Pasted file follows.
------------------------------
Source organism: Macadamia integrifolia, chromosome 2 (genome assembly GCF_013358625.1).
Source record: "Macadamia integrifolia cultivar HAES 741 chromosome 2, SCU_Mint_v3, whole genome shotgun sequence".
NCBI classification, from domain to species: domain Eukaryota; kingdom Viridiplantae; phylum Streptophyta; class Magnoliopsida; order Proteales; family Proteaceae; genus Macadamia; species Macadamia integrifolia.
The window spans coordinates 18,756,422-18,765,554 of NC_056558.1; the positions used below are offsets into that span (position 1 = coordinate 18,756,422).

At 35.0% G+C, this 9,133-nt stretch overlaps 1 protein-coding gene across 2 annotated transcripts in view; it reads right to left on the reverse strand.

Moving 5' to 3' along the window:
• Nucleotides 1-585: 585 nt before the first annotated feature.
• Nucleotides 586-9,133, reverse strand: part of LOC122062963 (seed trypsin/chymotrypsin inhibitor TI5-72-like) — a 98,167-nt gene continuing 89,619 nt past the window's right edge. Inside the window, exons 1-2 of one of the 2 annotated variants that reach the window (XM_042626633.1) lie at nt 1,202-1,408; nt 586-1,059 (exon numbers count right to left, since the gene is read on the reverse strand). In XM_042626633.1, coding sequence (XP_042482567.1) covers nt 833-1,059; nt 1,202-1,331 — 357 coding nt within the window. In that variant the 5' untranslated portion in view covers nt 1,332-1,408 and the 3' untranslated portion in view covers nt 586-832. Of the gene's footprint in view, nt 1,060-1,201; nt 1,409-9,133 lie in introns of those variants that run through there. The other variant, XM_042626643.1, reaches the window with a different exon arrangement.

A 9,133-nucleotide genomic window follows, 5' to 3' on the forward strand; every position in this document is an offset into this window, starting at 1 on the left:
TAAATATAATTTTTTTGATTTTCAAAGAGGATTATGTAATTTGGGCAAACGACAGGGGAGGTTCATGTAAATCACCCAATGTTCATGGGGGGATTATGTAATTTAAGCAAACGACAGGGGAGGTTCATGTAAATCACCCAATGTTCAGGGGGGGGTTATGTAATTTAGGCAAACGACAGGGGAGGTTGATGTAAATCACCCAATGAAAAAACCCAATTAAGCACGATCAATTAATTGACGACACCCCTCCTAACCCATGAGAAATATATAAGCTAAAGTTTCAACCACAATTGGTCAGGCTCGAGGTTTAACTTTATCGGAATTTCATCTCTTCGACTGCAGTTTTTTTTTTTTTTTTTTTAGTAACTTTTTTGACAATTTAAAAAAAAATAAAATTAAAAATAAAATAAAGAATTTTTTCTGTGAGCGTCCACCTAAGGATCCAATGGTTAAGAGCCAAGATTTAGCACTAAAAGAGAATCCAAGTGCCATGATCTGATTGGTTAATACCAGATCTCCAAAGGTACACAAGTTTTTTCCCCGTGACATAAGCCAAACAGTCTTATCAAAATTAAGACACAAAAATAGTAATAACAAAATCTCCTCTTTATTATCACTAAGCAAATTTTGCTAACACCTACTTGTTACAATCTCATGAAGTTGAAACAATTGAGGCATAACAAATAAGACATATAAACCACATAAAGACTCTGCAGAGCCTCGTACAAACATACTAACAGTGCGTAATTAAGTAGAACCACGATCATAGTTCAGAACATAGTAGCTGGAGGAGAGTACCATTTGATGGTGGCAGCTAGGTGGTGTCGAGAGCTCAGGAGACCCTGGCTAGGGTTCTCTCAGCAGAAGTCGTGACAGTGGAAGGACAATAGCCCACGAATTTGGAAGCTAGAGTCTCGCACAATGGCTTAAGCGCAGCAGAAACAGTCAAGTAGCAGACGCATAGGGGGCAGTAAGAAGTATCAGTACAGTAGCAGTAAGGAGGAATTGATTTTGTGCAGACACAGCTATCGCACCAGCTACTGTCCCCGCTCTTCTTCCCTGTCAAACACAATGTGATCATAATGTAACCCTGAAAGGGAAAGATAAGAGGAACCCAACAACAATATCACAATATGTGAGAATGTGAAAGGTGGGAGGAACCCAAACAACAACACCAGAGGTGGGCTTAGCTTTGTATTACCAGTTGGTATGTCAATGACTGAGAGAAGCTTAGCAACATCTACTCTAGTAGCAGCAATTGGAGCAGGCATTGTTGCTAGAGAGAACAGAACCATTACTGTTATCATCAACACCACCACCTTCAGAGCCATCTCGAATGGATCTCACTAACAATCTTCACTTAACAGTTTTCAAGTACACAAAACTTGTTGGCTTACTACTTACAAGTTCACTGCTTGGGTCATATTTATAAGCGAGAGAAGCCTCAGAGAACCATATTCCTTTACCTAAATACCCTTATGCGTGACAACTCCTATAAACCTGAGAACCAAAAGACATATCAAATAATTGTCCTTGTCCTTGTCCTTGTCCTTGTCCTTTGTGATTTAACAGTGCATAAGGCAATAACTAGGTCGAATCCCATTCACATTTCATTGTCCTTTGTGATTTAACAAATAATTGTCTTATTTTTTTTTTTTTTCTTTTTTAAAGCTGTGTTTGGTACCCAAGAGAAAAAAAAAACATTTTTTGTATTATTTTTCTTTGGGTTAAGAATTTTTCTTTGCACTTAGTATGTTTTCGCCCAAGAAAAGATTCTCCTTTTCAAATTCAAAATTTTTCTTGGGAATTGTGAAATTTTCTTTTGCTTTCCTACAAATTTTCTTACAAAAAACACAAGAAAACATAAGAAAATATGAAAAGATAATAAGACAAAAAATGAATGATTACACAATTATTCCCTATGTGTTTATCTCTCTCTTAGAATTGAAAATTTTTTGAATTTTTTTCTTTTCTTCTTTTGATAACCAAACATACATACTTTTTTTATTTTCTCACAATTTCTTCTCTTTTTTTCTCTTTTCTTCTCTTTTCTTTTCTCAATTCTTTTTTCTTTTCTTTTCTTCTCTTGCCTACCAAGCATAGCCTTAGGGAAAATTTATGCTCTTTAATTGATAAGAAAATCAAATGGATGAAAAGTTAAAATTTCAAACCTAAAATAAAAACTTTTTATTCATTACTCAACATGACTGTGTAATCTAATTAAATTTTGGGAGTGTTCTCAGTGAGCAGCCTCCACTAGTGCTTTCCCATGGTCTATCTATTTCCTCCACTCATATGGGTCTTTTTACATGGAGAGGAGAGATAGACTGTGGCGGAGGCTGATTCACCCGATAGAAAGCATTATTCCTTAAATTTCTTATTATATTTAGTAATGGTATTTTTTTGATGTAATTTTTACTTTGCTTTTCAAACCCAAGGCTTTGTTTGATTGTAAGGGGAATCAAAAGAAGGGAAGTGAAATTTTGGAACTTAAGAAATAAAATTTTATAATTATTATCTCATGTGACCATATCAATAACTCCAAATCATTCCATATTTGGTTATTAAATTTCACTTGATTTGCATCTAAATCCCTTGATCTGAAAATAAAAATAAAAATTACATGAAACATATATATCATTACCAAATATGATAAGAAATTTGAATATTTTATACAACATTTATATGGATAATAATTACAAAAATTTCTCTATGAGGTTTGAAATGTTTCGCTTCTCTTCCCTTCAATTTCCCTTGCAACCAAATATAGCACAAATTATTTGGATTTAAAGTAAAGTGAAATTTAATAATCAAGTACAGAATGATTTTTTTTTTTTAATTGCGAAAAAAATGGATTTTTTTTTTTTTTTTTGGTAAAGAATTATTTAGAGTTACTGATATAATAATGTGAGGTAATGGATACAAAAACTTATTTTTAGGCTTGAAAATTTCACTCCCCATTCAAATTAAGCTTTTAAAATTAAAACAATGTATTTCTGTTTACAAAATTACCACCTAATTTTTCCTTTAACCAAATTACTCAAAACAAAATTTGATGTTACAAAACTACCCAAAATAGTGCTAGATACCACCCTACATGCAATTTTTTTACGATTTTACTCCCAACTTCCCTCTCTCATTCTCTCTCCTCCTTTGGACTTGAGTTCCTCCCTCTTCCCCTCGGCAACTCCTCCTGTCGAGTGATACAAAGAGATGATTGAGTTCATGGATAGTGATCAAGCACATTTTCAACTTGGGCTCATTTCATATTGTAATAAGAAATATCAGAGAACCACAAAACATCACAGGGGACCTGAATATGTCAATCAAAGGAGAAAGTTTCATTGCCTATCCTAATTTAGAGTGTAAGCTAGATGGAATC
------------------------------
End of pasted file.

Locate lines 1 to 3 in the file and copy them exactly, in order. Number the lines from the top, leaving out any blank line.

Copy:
Source organism: Macadamia integrifolia, chromosome 2 (genome assembly GCF_013358625.1).
Source record: "Macadamia integrifolia cultivar HAES 741 chromosome 2, SCU_Mint_v3, whole genome shotgun sequence".
NCBI classification, from domain to species: domain Eukaryota; kingdom Viridiplantae; phylum Streptophyta; class Magnoliopsida; order Proteales; family Proteaceae; genus Macadamia; species Macadamia integrifolia.